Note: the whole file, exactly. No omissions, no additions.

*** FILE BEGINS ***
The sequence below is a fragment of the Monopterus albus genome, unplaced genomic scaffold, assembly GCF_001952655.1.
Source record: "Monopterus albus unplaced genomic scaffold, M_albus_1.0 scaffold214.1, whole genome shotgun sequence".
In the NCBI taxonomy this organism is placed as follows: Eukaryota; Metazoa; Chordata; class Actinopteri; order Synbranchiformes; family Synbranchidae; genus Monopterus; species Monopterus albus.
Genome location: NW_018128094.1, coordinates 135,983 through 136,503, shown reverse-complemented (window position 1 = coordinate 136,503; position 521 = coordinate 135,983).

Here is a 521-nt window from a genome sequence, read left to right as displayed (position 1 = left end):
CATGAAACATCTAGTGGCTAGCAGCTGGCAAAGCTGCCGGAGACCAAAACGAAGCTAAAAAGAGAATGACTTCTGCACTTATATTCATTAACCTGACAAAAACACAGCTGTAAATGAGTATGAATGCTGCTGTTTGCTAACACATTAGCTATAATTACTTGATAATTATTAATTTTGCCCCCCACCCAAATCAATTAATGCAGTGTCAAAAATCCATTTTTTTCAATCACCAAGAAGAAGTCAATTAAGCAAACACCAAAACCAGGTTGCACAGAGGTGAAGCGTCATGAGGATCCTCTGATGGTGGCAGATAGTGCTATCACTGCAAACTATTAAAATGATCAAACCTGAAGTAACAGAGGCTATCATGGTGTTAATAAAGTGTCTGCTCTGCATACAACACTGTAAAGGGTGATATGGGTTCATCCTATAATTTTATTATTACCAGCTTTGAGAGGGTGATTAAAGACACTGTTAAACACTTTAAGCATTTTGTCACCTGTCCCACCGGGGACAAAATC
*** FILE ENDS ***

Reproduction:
The sequence below is a fragment of the Monopterus albus genome, unplaced genomic scaffold, assembly GCF_001952655.1.
Source record: "Monopterus albus unplaced genomic scaffold, M_albus_1.0 scaffold214.1, whole genome shotgun sequence".
In the NCBI taxonomy this organism is placed as follows: Eukaryota; Metazoa; Chordata; class Actinopteri; order Synbranchiformes; family Synbranchidae; genus Monopterus; species Monopterus albus.
Genome location: NW_018128094.1, coordinates 135,983 through 136,503, shown reverse-complemented (window position 1 = coordinate 136,503; position 521 = coordinate 135,983).

Here is a 521-nt window from a genome sequence, read left to right as displayed (position 1 = left end):
CATGAAACATCTAGTGGCTAGCAGCTGGCAAAGCTGCCGGAGACCAAAACGAAGCTAAAAAGAGAATGACTTCTGCACTTATATTCATTAACCTGACAAAAACACAGCTGTAAATGAGTATGAATGCTGCTGTTTGCTAACACATTAGCTATAATTACTTGATAATTATTAATTTTGCCCCCCACCCAAATCAATTAATGCAGTGTCAAAAATCCATTTTTTTCAATCACCAAGAAGAAGTCAATTAAGCAAACACCAAAACCAGGTTGCACAGAGGTGAAGCGTCATGAGGATCCTCTGATGGTGGCAGATAGTGCTATCACTGCAAACTATTAAAATGATCAAACCTGAAGTAACAGAGGCTATCATGGTGTTAATAAAGTGTCTGCTCTGCATACAACACTGTAAAGGGTGATATGGGTTCATCCTATAATTTTATTATTACCAGCTTTGAGAGGGTGATTAAAGACACTGTTAAACACTTTAAGCATTTTGTCACCTGTCCCACCGGGGACAAAATC